Rapid City Regional Airport

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Rapid City Regional Airport
Airport type Public
Owner City of Rapid City
Operator Rapid City Regional Airport Board
Serves Rapid City, South Dakota
Elevation AMSL 3,203 ft / 976 m
Coordinates 44°02′43″N 103°03′26″W / 44.04528°N 103.05722°W / 44.04528; -103.05722
Website www.rapairport.com/
RAP is located in South Dakota
Location of airport in South Dakota/United States
RAP is located in the US
RAP (the US)
Direction Length Surface
ft m
14/32 8,701 2,652 Concrete
5/23 3,601 1,098 Asphalt
Aircraft operations (2015) 42,989
Based aircraft (2017) 118
Total passengers served (12 months ending Jun 2017) 565,000

Rapid City Regional Airport (IATA: RAP, ICAO: KRAP, FAA LID: RAP) is a public use airport, nine miles southeast of Rapid City, in Pennington County, South Dakota, United States.[1]

It is included in the Federal Aviation Administration (FAA) National Plan of Integrated Airport Systems for 2017–2021, in which it is categorized as a non-hub primary commercial service facility.[2]


The passenger terminal

The airport covers 1,655 acres (6.70 km2) at an elevation of 3,203 feet (976 m). It has two runways: 14/32 is 8,701 by 150 feet (2,652 x 46 m) concrete and 5/23 is 3,601 by 75 feet (1,098 x 23 m) asphalt.[1]

In 2015 the airport had 42,989 aircraft operations, average 118 per day: 55% general aviation, 27% air taxi, 10% military and 8% airline. In September 2017, there were 118 aircraft based at this airport: 87 single-engine, 25 multi-engine, 5 jet, and 1 glider.[1]

The terminal building opened in 1988; a $20.5 million expansion and renovation designed by TSP Architecture was completed in 2012.[3][4] It includes 12,000 square feet of new floor space, the addition of three jet bridges and one boarding gate, an expanded security area with room for up to three lanes and body scanners, a new rental car wing, additional seating in the concourse, larger restrooms before and after security, modernized phone and data systems, new flight information boards, improved food service and shopping areas in the concourse, a rooftop patio, and energy-efficient windows and building exterior repair.[4]

Airlines and destinations[edit]


Allegiant Air Las Vegas, Phoenix/Mesa
American Eagle Chicago–O'Hare, Dallas/Fort Worth
Seasonal: Charlotte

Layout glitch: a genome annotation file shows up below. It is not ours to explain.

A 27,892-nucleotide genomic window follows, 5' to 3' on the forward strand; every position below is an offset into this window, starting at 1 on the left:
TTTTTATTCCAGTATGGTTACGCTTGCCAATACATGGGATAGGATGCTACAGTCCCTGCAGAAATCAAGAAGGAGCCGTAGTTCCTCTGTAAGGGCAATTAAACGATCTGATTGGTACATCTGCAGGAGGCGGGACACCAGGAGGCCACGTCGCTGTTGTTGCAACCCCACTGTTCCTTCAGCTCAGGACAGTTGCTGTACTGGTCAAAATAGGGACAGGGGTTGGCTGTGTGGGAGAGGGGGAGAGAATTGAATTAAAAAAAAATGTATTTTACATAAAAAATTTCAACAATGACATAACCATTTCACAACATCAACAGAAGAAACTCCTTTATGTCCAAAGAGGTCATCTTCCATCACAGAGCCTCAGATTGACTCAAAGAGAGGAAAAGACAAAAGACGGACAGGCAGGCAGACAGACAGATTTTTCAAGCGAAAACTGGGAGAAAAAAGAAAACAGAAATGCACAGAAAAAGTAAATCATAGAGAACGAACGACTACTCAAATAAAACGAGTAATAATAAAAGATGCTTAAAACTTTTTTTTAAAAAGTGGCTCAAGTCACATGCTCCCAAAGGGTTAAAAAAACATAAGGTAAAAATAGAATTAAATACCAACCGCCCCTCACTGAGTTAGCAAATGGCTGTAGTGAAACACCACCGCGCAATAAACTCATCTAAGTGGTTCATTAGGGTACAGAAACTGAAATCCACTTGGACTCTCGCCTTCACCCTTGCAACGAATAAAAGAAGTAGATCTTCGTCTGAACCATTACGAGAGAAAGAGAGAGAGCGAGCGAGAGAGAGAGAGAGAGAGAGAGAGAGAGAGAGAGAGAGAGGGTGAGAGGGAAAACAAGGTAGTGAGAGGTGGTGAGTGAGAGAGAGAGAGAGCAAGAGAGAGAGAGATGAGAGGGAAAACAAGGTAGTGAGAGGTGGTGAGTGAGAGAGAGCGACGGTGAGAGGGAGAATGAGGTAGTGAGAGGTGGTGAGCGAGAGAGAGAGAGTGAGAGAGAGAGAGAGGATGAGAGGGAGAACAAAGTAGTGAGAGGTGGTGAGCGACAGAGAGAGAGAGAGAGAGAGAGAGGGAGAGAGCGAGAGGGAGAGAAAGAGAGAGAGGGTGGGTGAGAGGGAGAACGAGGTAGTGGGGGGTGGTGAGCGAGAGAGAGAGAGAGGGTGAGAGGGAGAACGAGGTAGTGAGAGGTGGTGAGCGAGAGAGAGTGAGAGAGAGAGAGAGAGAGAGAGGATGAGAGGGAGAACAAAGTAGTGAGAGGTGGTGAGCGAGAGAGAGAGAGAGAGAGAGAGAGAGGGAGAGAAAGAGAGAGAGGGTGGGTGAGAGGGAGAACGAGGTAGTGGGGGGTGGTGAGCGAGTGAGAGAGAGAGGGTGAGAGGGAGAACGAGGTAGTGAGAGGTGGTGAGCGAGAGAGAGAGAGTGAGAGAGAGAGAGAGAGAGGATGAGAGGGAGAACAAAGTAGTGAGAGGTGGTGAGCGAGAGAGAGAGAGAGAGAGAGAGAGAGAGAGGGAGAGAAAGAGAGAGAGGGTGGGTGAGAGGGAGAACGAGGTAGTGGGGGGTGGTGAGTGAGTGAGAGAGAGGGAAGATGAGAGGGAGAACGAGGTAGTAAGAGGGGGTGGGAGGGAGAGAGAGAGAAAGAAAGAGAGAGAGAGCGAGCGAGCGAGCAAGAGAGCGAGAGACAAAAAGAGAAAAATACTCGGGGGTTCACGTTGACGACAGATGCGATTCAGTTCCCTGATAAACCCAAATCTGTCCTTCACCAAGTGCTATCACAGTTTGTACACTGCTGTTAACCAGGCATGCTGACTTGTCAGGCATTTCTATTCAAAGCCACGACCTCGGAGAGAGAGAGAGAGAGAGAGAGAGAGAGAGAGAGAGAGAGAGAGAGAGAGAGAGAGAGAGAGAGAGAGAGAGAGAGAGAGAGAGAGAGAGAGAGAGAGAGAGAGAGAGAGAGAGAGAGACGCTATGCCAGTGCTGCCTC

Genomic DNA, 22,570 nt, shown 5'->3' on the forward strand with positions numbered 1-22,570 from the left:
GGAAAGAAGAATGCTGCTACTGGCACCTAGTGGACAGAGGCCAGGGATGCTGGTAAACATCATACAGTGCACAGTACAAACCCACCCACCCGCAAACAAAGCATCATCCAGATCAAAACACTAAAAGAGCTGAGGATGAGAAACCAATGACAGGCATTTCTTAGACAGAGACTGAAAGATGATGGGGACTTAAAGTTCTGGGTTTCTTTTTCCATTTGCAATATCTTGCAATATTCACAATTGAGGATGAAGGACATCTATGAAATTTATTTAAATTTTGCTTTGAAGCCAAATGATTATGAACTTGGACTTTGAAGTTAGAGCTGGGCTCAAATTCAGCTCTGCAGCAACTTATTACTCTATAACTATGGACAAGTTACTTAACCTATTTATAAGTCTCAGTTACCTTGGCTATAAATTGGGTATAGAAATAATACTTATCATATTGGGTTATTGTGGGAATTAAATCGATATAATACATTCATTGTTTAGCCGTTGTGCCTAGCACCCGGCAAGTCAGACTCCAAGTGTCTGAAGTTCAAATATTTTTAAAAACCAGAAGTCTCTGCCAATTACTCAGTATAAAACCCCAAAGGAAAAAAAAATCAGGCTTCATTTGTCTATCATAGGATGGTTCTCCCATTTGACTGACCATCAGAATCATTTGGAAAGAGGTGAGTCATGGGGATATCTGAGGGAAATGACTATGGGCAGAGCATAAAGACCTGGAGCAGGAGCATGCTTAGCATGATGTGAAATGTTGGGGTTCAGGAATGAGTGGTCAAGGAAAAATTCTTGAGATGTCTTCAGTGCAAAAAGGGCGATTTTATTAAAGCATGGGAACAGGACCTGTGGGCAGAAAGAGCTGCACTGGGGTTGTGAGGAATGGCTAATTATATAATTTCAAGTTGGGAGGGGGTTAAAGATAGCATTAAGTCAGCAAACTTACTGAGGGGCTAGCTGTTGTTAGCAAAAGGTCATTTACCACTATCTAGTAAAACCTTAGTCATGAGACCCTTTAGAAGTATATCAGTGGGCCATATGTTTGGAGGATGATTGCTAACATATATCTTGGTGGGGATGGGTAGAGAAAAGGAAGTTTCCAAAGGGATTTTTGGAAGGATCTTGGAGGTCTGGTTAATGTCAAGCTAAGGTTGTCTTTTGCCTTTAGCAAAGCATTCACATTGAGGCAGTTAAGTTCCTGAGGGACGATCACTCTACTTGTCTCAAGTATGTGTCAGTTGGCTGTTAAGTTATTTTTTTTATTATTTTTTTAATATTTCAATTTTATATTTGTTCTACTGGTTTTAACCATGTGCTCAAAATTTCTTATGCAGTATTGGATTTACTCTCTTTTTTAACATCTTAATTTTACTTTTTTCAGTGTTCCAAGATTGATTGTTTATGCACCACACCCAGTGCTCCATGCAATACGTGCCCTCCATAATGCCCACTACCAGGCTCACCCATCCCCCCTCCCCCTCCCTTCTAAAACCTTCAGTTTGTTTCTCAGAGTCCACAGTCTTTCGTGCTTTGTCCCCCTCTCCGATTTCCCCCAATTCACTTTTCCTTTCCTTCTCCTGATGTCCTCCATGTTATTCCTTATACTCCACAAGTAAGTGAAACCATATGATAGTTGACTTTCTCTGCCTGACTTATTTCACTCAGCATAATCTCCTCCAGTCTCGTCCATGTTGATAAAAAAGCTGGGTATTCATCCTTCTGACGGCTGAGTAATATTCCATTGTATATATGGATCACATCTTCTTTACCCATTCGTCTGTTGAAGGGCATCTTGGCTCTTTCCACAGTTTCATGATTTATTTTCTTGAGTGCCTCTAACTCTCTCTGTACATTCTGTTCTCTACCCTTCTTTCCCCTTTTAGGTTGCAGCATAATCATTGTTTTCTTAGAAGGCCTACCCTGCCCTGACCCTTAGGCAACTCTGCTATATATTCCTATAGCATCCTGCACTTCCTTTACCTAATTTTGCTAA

Delta Air Lines Seasonal: Minneapolis/St. Paul
Delta Connection Minneapolis/St. Paul, Salt Lake City
Seasonal: Atlanta
United Express Chicago–O'Hare, Denver
Seasonal: Houston–Intercontinental, Newark[5]


Carrier shares[edit]

Carrier shares: (Sep 2016 – Aug 2017)[6]
Rank Carrier Passengers % of market
1 SkyWest 234,000 40.87%
2 GoJet 82,780 14.48%
3 Allegiant 73,040 12.78%
4 Mesa 68,620 12.01%
5 Trans States 45,980 8.05%
Other 67,470 11.81%

Top destinations[edit]

Busiest domestic routes from RAP
(January - December 2017)
Rank City Passengers Carriers
1 Minneapolis/St. Paul, Minnesota 75,620 Delta
2 Denver, Colorado 74,640 United
3 Dallas/Fort Worth, Texas 41,590 American
4 Chicago–O’Hare, Illinois 36,810 American, United
5 Phoenix/Mesa, Arizona 20,180 Allegiant
6 Salt Lake City, Utah 19,710 Delta
7 Las Vegas, Nevada 15,380 Allegiant
8 Atlanta, Georgia 990 Delta
9 Charlotte, North Carolina 640 American


  1. ^ a b c d FAA Airport Master Record for RAP (Form 5010 PDF), effective September 14, 2017.
  2. ^ "List of NPIAS Airports" (PDF). FAA.gov. Federal Aviation Administration. 21 October 2016. Retrieved 6 June 2017. 
  3. ^ Aust, Scott. "$20.5M airport project looks to land on time". Rapid City Journal. Retrieved 2013-04-14. 
  4. ^ a b Rusch, Emilie (April 18, 2012). "$20.5M Airport Project Looks to Land On Time". Rapid City Journal. Retrieved June 14, 2012. 
  5. ^ http://www.kgw.com/article/news/nation-now/united-airlines-fills-out-route-map-with-eight-new-routes/465-4f96ab6c-79a0-4461-8067-447bdcf4c75f
  6. ^ a b "RITA BTS Transtats - RAP". www.transtats.bts.gov. Retrieved 17 November 2017. 

External links[edit]